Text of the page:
Featured News 2014 Neighbors & Nuisance Laws: Secondhand Smoke

Neighbors & Nuisance Laws: Secondhand Smoke

While there are many no-smoking ordinances for public locations, it is only recently that non-smoking homeowners and renters have had increasing legal options to counter secondhand smoke that gets into their home. Your legal recourses will depend on the state where you live, as well as any local regulations that apply to your case, such as a leases and CC&Rs. If you want to know about the options in your specific situation, be sure to contact a real estate attorney. In the meantime, keep reading to get an overview of what your options might be.

No-Smoking Clauses

If secondhand smoke is entering your home from a neighbor who rents, then you can find out if they have a no-smoking lease, which is becoming more of a standard. If there is such a clause in place, then that tenant is breaking the terms of their lease. You could go to the landlord and inform them of this habit that is invading your home. Then the landlord is the one who would have to decide to enforce the clause or not, meaning that they could tell that tenant to stop smoking there or to leave. The next step of enforcement would be for the landlord to evict the tenant for continuing to violate the lease.

What if the lease does not include a no-smoking clause? A landlord may still be able to take action if the secondhand smoke is daily disturbing your right to "quiet enjoyment", a right that every tenant has. If this applies to your case, then you might be able to ask the landlord to protect your rights. If the landlord agrees that your rights are being violated, then they could ask the smoker to either move out or stop.

No-Smoking CC&R

A CC&R represents the covenants, conditions, and restrictions under which a condominium or planned development might live. If one of the clauses of the CC&R is one that restricts smoking, then you might be able to personally do something about it, or leave it to your homeowners' association.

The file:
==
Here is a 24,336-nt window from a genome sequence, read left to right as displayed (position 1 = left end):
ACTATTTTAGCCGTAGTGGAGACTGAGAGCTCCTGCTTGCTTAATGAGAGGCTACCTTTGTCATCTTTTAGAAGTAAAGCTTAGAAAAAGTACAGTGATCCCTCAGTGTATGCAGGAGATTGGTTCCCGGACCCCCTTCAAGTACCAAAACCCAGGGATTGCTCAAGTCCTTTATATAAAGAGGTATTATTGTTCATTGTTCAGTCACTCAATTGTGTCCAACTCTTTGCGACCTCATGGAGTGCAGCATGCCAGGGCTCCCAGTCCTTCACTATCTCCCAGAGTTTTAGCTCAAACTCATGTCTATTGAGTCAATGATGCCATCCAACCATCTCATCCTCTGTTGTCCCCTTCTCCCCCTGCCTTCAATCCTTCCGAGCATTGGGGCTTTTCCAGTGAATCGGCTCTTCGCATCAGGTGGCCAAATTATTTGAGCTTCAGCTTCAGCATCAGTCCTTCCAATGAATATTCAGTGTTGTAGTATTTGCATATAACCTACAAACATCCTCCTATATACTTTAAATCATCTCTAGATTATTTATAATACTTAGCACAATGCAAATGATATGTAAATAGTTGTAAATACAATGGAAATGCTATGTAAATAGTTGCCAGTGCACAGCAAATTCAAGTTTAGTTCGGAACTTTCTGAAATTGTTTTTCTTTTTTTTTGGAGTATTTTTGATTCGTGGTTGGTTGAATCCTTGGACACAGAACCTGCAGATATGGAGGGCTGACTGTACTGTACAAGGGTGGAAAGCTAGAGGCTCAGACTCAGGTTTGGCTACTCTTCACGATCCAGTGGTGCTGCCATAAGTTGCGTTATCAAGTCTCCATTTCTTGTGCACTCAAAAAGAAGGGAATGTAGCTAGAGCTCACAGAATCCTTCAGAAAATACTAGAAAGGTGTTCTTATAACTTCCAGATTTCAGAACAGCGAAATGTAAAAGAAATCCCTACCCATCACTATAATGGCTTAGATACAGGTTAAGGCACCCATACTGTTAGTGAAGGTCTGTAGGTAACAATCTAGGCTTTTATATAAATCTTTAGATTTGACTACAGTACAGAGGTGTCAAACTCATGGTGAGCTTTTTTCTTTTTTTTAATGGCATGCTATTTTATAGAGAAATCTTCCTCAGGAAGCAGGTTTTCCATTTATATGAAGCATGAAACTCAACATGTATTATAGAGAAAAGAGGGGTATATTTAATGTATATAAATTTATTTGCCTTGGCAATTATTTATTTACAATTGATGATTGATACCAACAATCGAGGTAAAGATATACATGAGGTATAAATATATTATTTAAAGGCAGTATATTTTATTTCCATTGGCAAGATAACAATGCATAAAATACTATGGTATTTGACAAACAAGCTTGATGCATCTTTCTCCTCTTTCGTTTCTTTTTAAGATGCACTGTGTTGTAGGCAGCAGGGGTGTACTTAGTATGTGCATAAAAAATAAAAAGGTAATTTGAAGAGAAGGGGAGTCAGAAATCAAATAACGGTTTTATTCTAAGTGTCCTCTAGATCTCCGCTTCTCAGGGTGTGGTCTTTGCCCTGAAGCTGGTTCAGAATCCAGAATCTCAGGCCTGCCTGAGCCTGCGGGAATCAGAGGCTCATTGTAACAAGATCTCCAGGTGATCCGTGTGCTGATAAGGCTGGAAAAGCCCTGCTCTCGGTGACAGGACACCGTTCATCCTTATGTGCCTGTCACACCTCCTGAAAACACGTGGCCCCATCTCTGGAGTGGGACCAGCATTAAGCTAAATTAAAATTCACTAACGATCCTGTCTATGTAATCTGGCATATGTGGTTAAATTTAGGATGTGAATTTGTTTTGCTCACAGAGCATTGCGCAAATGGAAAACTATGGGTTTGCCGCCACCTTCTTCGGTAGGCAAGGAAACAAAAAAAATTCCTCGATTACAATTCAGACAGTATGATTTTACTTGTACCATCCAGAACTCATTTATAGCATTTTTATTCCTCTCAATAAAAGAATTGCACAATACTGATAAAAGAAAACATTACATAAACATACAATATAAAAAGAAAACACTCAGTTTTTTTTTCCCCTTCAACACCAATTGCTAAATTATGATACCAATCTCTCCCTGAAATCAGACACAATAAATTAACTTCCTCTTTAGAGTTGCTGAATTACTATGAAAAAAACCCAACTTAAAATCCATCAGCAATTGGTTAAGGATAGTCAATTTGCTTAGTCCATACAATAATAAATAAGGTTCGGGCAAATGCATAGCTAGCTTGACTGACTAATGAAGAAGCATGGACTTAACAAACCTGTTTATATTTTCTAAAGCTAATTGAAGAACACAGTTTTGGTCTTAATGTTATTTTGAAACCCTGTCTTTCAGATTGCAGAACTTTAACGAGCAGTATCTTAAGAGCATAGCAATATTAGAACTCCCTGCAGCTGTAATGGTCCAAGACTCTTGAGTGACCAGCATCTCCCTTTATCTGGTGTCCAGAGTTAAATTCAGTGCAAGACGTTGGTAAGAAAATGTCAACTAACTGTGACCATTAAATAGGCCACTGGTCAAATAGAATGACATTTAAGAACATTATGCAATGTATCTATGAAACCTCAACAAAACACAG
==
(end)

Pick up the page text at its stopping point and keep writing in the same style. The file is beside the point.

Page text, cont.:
Private Nuisance Laws

Perhaps there is no prohibition on smoking in the place where you live. In that case, a smoker whose habit is invading your home might be in violation of a private nuisance law. While at least one state (Utah) specifically singles out tobacco smoke as a private nuisance under certain conditions, you might still be able to successfully sue your neighbor under private nuisance law in your state. For example, California lists secondhand smoke as a toxic contaminant. Juries can be understanding of the unhealthy nuisance secondhand smoke presents.

For example, a Florida condo owner sued her smoking neighbor for making her unable to enjoy her right to quiet enjoyment, establishing that the secondhand smoke affected her family's health and even forced them to spend nights in another place when the neighbor's smoke became thick. The court agreed, and she won her case.

Then in Boston, a couple of heavy smokers fought their eviction, saying that smoking was allowed under their lease, and that a defective air system is what spread the smoke to the many neighbors who had reported the disturbance to their landlord, causing the landlord to give the couple a seven-day notice. The court sided with the landlord, deciding that smoking could justify an eviction in this situation, regardless of there being no restrictive clause because the other tenants had the right to quiet enjoyment.

If you have further questions about neighbor disputes in your state, and what your options are under local laws and ordinances, be sure to contact a real estate attorney from our directory today!

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